You may have noticed that all of the declarations in the greet.go file you called were capitalized. Go does not have the concept of public, private, or protected modifiers like other languages do. External visibility is controlled by capitalization. Types, variables, functions, and so on, that start with a capital letter are available, publicly, outside the current package. A symbol that is visible outside its package is considered to be exported.

      If you add a new method to Octopus called reset, you can call it from within the greet package, but not from your main.go file, which is outside the greet package:

      greet.go

      package greet
      
      import "fmt"
      
      var Shark = "Sammy"
      
      type Octopus struct {
          Name  string
          Color string
      }
      
      func (o Octopus) String() string {
          return fmt.Sprintf("The octopus's name is %q and is the color %s.", o.Name, o.Color)
      }
      
      func (o Octopus) reset() {
          o.Name = ""
          o.Color = ""
      }
      
      func Hello() {
          fmt.Println("Hello, World!")
      }
      
      

      If you try to call reset from the main.go file:

      main.go

      package main
      
      import (
          "fmt"
      
          "github.com/gopherguides/greet"
      )
      
      func main() {
          greet.Hello()
      
          fmt.Println(greet.Shark)
      
          oct := greet.Octopus{
              Name:  "Jesse",
              Color: "orange",
          }
      
          fmt.Println(oct.String())
      
          oct.reset()
      }
      

      You'll receive the following compilation error:

      Output

      oct.reset undefined (cannot refer to unexported field or method greet.Octopus.reset)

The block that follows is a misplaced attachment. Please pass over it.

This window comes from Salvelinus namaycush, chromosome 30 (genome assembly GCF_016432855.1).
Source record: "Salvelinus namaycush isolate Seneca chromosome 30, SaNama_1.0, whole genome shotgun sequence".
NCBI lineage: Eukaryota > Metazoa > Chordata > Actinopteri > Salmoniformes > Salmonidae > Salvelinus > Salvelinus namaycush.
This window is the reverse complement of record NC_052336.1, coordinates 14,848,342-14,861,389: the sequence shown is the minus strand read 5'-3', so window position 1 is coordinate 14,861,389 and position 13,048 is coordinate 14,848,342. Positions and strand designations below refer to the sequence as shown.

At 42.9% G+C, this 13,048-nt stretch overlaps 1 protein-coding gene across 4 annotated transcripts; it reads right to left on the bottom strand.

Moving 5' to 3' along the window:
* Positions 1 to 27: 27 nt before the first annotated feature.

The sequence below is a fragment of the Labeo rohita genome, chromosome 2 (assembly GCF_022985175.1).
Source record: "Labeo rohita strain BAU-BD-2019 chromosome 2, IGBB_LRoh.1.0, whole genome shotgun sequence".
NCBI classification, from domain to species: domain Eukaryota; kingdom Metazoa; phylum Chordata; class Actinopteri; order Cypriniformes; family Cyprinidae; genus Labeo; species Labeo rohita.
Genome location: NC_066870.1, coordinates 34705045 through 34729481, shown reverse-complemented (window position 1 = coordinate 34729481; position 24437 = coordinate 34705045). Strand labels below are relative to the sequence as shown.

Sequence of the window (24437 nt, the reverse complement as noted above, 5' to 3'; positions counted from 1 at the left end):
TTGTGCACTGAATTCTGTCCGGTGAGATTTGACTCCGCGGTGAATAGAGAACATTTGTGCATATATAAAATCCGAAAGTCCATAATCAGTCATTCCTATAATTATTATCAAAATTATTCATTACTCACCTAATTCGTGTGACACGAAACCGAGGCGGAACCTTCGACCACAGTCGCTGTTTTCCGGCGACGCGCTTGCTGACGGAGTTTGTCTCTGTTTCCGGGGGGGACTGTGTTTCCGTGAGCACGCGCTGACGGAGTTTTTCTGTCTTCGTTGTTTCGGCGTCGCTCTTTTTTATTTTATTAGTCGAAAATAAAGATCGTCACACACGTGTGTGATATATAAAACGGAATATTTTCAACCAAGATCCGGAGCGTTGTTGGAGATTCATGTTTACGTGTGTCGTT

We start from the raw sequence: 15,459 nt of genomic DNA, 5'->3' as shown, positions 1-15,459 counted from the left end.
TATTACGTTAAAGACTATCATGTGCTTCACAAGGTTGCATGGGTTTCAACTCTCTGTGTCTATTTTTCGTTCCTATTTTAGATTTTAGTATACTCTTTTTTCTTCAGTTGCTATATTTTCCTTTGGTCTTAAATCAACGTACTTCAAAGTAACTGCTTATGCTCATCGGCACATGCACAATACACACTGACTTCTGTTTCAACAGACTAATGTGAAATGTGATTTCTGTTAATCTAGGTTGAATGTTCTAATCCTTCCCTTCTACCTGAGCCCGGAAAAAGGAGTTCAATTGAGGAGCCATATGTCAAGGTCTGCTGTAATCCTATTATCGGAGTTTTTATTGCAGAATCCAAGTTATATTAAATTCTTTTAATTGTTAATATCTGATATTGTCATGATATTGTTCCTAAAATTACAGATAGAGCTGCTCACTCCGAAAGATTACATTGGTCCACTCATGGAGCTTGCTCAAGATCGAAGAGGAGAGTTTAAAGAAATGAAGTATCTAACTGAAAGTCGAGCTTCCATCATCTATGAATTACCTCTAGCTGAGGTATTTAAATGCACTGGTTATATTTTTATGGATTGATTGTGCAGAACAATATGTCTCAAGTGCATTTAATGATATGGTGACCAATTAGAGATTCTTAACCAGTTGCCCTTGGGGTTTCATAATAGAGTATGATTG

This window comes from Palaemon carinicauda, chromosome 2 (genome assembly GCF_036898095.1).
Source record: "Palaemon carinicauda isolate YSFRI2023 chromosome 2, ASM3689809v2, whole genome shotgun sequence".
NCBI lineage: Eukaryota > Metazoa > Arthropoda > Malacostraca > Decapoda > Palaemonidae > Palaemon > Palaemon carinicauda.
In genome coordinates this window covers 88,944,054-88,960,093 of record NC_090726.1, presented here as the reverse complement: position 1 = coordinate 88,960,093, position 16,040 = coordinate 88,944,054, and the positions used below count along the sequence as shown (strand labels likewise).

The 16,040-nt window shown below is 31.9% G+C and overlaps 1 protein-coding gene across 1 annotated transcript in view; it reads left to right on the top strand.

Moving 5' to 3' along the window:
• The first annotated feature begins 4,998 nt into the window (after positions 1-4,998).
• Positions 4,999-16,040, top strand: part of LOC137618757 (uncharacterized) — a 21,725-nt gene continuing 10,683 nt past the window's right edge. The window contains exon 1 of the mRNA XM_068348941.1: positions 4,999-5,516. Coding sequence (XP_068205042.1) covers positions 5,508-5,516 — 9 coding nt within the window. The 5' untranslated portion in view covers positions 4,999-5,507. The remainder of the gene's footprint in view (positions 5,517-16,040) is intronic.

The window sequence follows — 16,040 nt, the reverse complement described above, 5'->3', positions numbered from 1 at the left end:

To export the reset functionality from Octopus, capitalize the R in reset:

      greet.go

      package greet
      
      import "fmt"
      
      var Shark = "Sammy"
      
      type Octopus struct {
          Name  string
          Color string
      }
      
      func (o Octopus) String() string {
          return fmt.Sprintf("The octopus's name is %q and is the color %s.", o.Name, o.Color)
      }
      
      func (o Octopus) Reset() {
          o.Name = ""
          o.Color = ""
      }
      
      func Hello() {
          fmt.Println("Hello, World!")
      }
      

      As a result you can call Reset from your other package without getting an error:

      main.go

      package main
      
      import (
          "fmt"
      
          "github.com/gopherguides/greet"
      )
      
      func main() {
          greet.Hello()
      
          fmt.Println(greet.Shark)
      
          oct := greet.Octopus{
              Name:  "Jesse",
              Color: "orange",
          }
      
          fmt.Println(oct.String())
      
          oct.Reset()
      
          fmt.Println(oct.String())
      }
      

      Now if you run the program:

      You will receive the following output:

      Output

      Hello, World! Sammy The octopus's name is "Jesse" and is the color orange The octopus's name is "" and is the color .

      By calling Reset, you cleared out all the information in the Name and Color fields. When you call the String method, it will print nothing where Name and Color normally appear because the fields are now empty.

      Conclusion

      Writing a Go package is the same as writing any other Go file, but placing it in another directory allows you to isolate the code to be reused elsewhere. This tutorial covered how to write definitions within a package, demonstrated how to make use of those definitions within another Go programming file, and explained the options for where to keep the package in order to access it.